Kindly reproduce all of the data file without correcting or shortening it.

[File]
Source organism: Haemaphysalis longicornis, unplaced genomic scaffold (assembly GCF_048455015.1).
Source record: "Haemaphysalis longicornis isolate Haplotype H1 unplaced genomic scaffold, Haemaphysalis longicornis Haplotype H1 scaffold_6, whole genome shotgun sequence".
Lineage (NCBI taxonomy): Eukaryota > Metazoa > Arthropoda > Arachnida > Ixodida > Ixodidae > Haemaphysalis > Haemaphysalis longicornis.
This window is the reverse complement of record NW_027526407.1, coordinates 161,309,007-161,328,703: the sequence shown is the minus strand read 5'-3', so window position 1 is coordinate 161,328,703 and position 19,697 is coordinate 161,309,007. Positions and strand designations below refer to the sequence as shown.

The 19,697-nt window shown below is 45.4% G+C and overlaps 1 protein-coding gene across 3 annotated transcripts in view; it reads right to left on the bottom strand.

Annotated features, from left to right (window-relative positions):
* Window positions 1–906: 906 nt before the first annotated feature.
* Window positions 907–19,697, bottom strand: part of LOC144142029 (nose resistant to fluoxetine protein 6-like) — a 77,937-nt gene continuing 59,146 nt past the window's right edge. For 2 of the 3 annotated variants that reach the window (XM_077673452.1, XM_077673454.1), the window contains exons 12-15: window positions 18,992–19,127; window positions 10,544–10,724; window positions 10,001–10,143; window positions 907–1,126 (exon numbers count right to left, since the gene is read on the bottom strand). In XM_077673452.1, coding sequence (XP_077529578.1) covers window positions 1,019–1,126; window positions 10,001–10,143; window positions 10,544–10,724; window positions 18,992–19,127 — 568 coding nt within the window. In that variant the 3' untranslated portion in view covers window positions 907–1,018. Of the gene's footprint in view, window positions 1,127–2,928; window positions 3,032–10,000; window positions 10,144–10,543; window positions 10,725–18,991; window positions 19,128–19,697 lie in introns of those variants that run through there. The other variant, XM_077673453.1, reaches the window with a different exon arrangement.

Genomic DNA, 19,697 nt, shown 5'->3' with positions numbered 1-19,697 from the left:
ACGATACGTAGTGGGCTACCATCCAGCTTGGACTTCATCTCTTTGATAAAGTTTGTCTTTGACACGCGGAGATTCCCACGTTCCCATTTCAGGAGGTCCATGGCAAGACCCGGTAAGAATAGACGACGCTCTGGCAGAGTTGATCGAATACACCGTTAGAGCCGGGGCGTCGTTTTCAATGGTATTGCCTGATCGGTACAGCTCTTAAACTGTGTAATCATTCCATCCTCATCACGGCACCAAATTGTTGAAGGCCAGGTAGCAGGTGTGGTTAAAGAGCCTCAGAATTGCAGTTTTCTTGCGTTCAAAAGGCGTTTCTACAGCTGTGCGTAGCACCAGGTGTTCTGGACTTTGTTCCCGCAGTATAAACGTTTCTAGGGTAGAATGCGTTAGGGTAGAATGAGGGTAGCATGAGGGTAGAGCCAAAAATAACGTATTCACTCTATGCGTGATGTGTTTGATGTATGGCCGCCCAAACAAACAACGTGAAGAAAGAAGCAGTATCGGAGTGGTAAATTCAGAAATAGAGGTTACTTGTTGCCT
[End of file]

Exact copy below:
Source organism: Haemaphysalis longicornis, unplaced genomic scaffold (assembly GCF_048455015.1).
Source record: "Haemaphysalis longicornis isolate Haplotype H1 unplaced genomic scaffold, Haemaphysalis longicornis Haplotype H1 scaffold_6, whole genome shotgun sequence".
Lineage (NCBI taxonomy): Eukaryota > Metazoa > Arthropoda > Arachnida > Ixodida > Ixodidae > Haemaphysalis > Haemaphysalis longicornis.
This window is the reverse complement of record NW_027526407.1, coordinates 161,309,007-161,328,703: the sequence shown is the minus strand read 5'-3', so window position 1 is coordinate 161,328,703 and position 19,697 is coordinate 161,309,007. Positions and strand designations below refer to the sequence as shown.

The 19,697-nt window shown below is 45.4% G+C and overlaps 1 protein-coding gene across 3 annotated transcripts in view; it reads right to left on the bottom strand.

Annotated features, from left to right (window-relative positions):
* Window positions 1–906: 906 nt before the first annotated feature.
* Window positions 907–19,697, bottom strand: part of LOC144142029 (nose resistant to fluoxetine protein 6-like) — a 77,937-nt gene continuing 59,146 nt past the window's right edge. For 2 of the 3 annotated variants that reach the window (XM_077673452.1, XM_077673454.1), the window contains exons 12-15: window positions 18,992–19,127; window positions 10,544–10,724; window positions 10,001–10,143; window positions 907–1,126 (exon numbers count right to left, since the gene is read on the bottom strand). In XM_077673452.1, coding sequence (XP_077529578.1) covers window positions 1,019–1,126; window positions 10,001–10,143; window positions 10,544–10,724; window positions 18,992–19,127 — 568 coding nt within the window. In that variant the 3' untranslated portion in view covers window positions 907–1,018. Of the gene's footprint in view, window positions 1,127–2,928; window positions 3,032–10,000; window positions 10,144–10,543; window positions 10,725–18,991; window positions 19,128–19,697 lie in introns of those variants that run through there. The other variant, XM_077673453.1, reaches the window with a different exon arrangement.

Genomic DNA, 19,697 nt, shown 5'->3' with positions numbered 1-19,697 from the left:
ACGATACGTAGTGGGCTACCATCCAGCTTGGACTTCATCTCTTTGATAAAGTTTGTCTTTGACACGCGGAGATTCCCACGTTCCCATTTCAGGAGGTCCATGGCAAGACCCGGTAAGAATAGACGACGCTCTGGCAGAGTTGATCGAATACACCGTTAGAGCCGGGGCGTCGTTTTCAATGGTATTGCCTGATCGGTACAGCTCTTAAACTGTGTAATCATTCCATCCTCATCACGGCACCAAATTGTTGAAGGCCAGGTAGCAGGTGTGGTTAAAGAGCCTCAGAATTGCAGTTTTCTTGCGTTCAAAAGGCGTTTCTACAGCTGTGCGTAGCACCAGGTGTTCTGGACTTTGTTCCCGCAGTATAAACGTTTCTAGGGTAGAATGCGTTAGGGTAGAATGAGGGTAGCATGAGGGTAGAGCCAAAAATAACGTATTCACTCTATGCGTGATGTGTTTGATGTATGGCCGCCCAAACAAACAACGTGAAGAAAGAAGCAGTATCGGAGTGGTAAATTCAGAAATAGAGGTTACTTGTTGCCT